Read an introduction to sweetcorn varieties here.
- Double Standard
- Goldcrest F1
- Lark F1
- Mirai White F1
- Moonshine F1
- Northern Extra Supersweet F1
- Ovation F1
- Sundance F1
- Swift F1
About Sweetcorn Varieties
The main decision when growing sweetcorn is choosing the right variety for your growing conditions. There are three main types: normal; sugar enhanced (or extra tender sweet); and supersweet. Supersweet varieties are said to have twice the sweetness of normal varieties. However, sweetness level is not the only consideration. In general, sweeter varieties are less hardy and need hotter weather to ripen and achieve full sweetness. They are suitable for warmer parts of the UK and for hot summers. On colder allotments, better results may come from growing ‘normal’ sweetness varieties.
The challenge of combining high sweetness levels together with the ability to cope well with British summers is why many varieties of sweetcorn are F1 hybrids. Hybrids are crosses of at least two different varieties, with the intention of preserving the best characteristics of both. Sweetcorn varieties can cross pollinate with each other, which can change the taste of the sweetcorn produced. To avoid this happening, it is recommended to grow only one variety of sweetcorn in your garden or allotment.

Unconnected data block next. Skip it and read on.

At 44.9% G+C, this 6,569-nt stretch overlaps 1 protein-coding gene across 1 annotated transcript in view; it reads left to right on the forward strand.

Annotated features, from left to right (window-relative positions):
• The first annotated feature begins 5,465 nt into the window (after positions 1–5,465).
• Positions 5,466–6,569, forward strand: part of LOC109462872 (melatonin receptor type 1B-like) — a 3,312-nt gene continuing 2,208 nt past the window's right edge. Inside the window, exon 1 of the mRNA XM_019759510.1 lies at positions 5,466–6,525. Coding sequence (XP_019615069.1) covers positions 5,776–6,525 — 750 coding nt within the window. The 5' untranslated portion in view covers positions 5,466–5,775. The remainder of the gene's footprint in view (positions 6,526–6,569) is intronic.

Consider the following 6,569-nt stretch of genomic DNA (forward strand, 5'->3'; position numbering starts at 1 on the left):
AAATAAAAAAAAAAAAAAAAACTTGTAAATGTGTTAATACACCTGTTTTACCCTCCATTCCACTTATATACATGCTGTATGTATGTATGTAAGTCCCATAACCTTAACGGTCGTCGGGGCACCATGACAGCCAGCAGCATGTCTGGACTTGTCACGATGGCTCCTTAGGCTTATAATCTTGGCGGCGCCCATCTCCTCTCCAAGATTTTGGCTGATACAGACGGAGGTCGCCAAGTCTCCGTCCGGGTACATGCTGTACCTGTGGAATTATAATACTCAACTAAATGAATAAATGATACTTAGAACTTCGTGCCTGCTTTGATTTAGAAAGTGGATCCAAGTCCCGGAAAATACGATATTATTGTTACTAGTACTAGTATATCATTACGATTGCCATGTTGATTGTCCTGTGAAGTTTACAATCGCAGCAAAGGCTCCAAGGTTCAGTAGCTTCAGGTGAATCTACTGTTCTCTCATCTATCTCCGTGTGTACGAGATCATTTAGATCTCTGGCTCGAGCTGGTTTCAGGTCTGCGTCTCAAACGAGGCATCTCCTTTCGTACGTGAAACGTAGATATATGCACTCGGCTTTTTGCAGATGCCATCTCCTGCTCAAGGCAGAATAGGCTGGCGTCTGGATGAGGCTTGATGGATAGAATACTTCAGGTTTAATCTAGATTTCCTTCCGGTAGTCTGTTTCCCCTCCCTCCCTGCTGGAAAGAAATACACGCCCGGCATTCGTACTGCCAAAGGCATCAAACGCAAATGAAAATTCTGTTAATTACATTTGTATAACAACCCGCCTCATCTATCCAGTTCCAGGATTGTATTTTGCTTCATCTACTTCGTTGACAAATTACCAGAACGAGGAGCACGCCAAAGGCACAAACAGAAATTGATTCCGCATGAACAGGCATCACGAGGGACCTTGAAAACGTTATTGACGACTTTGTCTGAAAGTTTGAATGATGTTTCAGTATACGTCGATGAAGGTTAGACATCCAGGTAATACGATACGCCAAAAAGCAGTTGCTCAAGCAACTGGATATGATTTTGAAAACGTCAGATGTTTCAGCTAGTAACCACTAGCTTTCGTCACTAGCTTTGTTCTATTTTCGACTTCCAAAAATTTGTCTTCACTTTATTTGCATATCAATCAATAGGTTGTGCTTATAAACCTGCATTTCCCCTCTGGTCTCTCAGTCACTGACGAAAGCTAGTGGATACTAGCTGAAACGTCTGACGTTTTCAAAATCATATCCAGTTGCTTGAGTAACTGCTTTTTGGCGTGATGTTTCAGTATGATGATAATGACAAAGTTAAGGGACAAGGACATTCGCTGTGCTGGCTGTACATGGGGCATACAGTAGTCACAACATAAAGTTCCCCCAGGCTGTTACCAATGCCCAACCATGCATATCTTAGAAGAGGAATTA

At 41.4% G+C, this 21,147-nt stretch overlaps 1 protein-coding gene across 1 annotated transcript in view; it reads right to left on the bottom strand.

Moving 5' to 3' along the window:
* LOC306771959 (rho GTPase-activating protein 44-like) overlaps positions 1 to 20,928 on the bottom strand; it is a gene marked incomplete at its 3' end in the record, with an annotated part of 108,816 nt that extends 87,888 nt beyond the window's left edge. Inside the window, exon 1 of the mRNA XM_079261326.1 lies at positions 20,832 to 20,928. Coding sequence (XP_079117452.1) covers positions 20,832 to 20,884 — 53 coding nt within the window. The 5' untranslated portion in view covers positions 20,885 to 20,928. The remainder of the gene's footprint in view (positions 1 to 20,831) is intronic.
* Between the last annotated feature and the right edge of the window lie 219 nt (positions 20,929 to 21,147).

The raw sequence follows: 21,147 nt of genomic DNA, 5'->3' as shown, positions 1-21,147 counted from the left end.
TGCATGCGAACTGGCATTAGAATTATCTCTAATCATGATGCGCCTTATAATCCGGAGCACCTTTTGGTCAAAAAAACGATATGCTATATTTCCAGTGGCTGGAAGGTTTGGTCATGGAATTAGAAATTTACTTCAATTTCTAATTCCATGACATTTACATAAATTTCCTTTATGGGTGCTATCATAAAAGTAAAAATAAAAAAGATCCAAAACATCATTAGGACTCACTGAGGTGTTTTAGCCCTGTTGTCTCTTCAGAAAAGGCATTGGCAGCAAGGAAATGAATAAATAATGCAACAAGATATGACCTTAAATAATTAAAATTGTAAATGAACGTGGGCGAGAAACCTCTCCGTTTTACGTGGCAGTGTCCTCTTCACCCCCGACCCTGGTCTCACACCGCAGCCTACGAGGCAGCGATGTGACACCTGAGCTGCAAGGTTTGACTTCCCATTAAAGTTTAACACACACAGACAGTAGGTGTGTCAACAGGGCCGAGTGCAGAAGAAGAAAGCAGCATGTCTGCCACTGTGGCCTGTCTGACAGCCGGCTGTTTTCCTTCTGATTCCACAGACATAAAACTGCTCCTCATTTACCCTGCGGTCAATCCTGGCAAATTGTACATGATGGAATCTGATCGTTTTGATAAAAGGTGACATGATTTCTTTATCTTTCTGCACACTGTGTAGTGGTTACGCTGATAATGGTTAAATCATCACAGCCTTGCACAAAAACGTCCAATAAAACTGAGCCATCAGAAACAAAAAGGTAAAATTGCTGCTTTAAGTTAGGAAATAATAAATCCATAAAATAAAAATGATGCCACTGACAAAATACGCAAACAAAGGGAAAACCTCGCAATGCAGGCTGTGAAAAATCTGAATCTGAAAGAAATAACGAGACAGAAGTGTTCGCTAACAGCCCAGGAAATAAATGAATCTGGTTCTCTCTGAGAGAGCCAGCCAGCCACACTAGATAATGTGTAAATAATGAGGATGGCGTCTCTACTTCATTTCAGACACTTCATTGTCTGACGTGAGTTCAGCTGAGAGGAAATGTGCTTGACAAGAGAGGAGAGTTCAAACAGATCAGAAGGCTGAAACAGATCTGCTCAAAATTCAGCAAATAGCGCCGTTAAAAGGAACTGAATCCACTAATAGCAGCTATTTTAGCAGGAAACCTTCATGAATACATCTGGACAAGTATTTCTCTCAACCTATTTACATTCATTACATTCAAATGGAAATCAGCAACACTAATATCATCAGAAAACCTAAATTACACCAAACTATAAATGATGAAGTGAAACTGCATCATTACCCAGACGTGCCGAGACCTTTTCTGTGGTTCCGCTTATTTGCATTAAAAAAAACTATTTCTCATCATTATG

For UK grown varieties, sweetcorn comes in three main colours: yellow sweetcorn; white sweetcorn; and bi-colour. Many other colours of sweetcorn are available, but these can have different culinary uses and may require longer hotter summers (than typical in the UK).
Sweetcorn is a frost sensitive plan, and therefore should be planted under protection or outdoors after the last frosts. The plants grow vertically, so applying a thick mulch, or using biodegradable weed control fabric, can considerably reduce the amount of weeding required around plants. For this reason, some people choose to grow squash and sweetcorn next to each, as the spreading squash provides grown cover around the tall sweetcorn plants, and this has the added benefit of helping to retain moisture in the soil.
On my allotment, sweetcorn is relatively pest free until the very last moment when the sweetcorn is ripe. At this stage, rats, mice, squirrels, and even deer will be motivated to enjoy your harvest. Covering the crop with a net, and ensuring the net has no gaps at grown level, can help prevent an attack. To minimise the risk of animals getting there first, it is better to harvest sweetcorn as soon as the tassels on top of the corn start turning true brown.